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What Is That Freaky Trilobite Thing in Oregon Coast / Washington Coast Caves?

Published 07/28/22 at 6:15 PM PST
By Oregon Coast Beach Connection staff

What Is That Freaky Trilobite Thing in Oregon Coast / Washington Coast Caves?

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(Manzanita, Oregon) – You're wandering the beaches on a lovely day, somewhere on the Oregon coast or Washington coastline. There are a handful of caves or crevices in the rocks to explore, at places like, say, Bandon, Ruby Beach in Washington or Hug Point near Cannon Beach. You saunter into that cave and suddenly – boom – there's a giant, primeval-looking bug skittering about. (Photos courtesy Seaside Aquarium unless otherwise noted)

Ewwww! Gross!!! It's disgusting and you can hardly believe it's real. In fact, it looks a lot like a trilobite, an anthropod that's been extinct on Earth for a good 500 million years. You start looking around for some temporal anomaly that brings in dinos, like that old Brit sci-fi show Primeval. Or maybe a sighting of Prof. Nick Cutter.

What you're looking at is a strangely common kind of crustacean (actually an isopod) called a sea slater (Ligia pallasii), or sometimes known as a sea roach or sea louse. Yummy!

You don't often see them on beaches: they primarily hide under things like logs, in rock crevices and so on. But they exist in a lot of places, and locals complain about seeing them a lot in their yards. Yet when you do see them, shrieking is an understandable reaction.

An isopod means they’re a crustacean with seven pairs of legs. There are several species of them that skitter around the Washington coast or Oregon coast, and each is fairly similar to the rest. Some come in different colors and shapes, and others prefer slightly different environments. With the sea roach / louse / slater, they lean towards cliffs and their holes, like big cracks or caves.

According to Seaside Aquarium’s Tiffany Boothe, they’re nocturnal, which means they generally only come out at night.

“They spend most of their day hiding in dark crevices and abandoned caves but at night they emerge in search of dead plants and animals to feast upon,” she said.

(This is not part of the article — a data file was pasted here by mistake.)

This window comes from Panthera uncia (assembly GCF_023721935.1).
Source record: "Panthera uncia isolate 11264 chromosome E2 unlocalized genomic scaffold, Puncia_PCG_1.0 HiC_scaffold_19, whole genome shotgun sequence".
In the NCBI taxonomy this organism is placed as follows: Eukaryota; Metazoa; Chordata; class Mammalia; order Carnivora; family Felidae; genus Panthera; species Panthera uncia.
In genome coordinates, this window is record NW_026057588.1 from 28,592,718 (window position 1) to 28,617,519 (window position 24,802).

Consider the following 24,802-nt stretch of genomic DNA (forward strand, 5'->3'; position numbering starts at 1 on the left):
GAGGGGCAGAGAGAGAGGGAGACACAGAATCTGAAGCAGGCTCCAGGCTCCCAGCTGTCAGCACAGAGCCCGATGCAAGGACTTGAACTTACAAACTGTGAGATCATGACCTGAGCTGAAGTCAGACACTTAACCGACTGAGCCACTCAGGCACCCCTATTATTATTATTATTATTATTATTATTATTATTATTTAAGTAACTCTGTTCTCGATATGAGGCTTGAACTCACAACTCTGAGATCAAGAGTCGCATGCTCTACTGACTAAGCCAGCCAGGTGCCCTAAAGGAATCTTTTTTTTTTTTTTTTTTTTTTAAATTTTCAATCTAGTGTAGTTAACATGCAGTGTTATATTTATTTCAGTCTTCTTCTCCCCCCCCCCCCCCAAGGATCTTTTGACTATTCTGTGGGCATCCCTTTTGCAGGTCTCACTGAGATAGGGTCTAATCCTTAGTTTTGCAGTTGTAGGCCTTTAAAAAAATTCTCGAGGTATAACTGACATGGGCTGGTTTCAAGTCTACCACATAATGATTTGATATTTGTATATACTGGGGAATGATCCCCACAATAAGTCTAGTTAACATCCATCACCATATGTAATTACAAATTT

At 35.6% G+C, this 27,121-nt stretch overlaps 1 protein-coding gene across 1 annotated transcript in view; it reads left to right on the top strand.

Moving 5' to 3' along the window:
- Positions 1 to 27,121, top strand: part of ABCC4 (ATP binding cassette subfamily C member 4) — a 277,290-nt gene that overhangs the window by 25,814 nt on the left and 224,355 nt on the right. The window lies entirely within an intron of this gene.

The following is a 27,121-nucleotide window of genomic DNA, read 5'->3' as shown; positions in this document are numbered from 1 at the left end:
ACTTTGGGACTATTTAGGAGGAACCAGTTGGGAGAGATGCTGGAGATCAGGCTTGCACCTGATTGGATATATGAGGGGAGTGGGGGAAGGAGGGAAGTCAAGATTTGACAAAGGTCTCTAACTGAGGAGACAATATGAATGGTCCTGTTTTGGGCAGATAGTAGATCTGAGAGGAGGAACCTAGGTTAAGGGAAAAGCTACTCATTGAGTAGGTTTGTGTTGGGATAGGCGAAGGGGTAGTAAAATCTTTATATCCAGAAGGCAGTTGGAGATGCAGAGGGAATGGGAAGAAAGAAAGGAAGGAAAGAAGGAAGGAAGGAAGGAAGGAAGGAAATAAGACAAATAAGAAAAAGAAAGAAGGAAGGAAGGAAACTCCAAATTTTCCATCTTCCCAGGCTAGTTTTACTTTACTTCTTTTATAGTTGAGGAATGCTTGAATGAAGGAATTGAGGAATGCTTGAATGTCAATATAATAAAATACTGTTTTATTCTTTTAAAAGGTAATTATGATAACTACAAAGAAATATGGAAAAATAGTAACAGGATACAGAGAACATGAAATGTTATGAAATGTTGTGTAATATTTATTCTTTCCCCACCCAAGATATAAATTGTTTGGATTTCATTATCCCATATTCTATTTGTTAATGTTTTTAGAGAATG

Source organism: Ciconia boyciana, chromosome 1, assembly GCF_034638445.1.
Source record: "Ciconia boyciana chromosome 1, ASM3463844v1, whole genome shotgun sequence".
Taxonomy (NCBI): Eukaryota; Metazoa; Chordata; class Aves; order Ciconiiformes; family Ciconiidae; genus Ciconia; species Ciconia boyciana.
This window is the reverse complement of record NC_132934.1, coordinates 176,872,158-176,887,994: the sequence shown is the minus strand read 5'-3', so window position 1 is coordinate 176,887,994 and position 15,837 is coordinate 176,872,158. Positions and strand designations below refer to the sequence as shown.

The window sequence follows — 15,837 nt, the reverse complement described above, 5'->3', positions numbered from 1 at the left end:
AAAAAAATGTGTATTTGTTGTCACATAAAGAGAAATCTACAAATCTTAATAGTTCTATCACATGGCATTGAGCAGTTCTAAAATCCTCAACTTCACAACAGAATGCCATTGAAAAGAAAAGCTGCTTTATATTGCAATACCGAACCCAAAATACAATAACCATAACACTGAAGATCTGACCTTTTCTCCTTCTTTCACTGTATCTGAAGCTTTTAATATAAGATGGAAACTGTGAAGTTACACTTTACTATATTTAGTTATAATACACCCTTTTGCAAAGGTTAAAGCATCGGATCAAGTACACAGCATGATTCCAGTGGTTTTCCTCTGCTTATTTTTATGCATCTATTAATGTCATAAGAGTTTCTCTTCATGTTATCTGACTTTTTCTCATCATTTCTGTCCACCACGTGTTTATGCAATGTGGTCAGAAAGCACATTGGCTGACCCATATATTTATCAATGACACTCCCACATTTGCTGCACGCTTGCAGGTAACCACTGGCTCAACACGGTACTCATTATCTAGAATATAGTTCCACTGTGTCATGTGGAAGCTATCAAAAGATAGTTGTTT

Again: yummy!!! Though this could be ripe with prank ideas during your next nighttime beach bonfire.

It's fairly common to see some scurry away after you turn over a rock. If you check big cracks close enough, there's a good chance you'll see one. However, sea slaters don't hang out in the sand, Boothe said. They prefer higher areas above the beach in rocks and cliffs.

You can see them on occasion rushing around in the shade at the bottom of some log you're sitting on. That's a bit disconcerting, but it can be ignored. The creepy thing happens when you're sitting on a log at night and some of them brush past you. Yuck-o-rama.

“Though they may startle you as they scurry across rocks in the high intertidal zone, they are an important food source for birds and small crabs,” Boothe said. “Not all isopods are as ugly as the sea slater. Some, like the Rockweed Isopod (Pentidotea wosnesenkii) are actually quite beautiful and range in color from bright green to modeled pink.”

These crusty little guys are not marine creatures, Boothe said. Considered terrestrial, they breath air only.

The sea slater usually gets about an inch to an inch and a half long.

And yes, they are somewhat related to “sow” bugs you'll see in your yard, the things known as “rolly-pollies” or potato bugs. But that's a different creature, in actuality.

Sure, they're ugly, Boothe admits, and they remind people of cockroaches, albeit with a touch of Jurassic Park. They're an important part of the beach ecosystem. Some of those even nastier dead, decaying and smelly things you encounter on the Oregon coast or Washington coast disappear with the help of these beachside weirdos.

As an aside, there are technically no (or almost no) trilobite fossils in Oregon. There are fossilized chitons found in Bend that look like trilobites, however.

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Hug Point: the contents of this crevice contains skittering surprises (Oregon Coast Beach Connection)

Also distantly related to the rock louse is Gray Whale Lice (Cyamus kessleri), which lives on whales. They're a good thing for the whale, actually. Photo Seaside Aquarium

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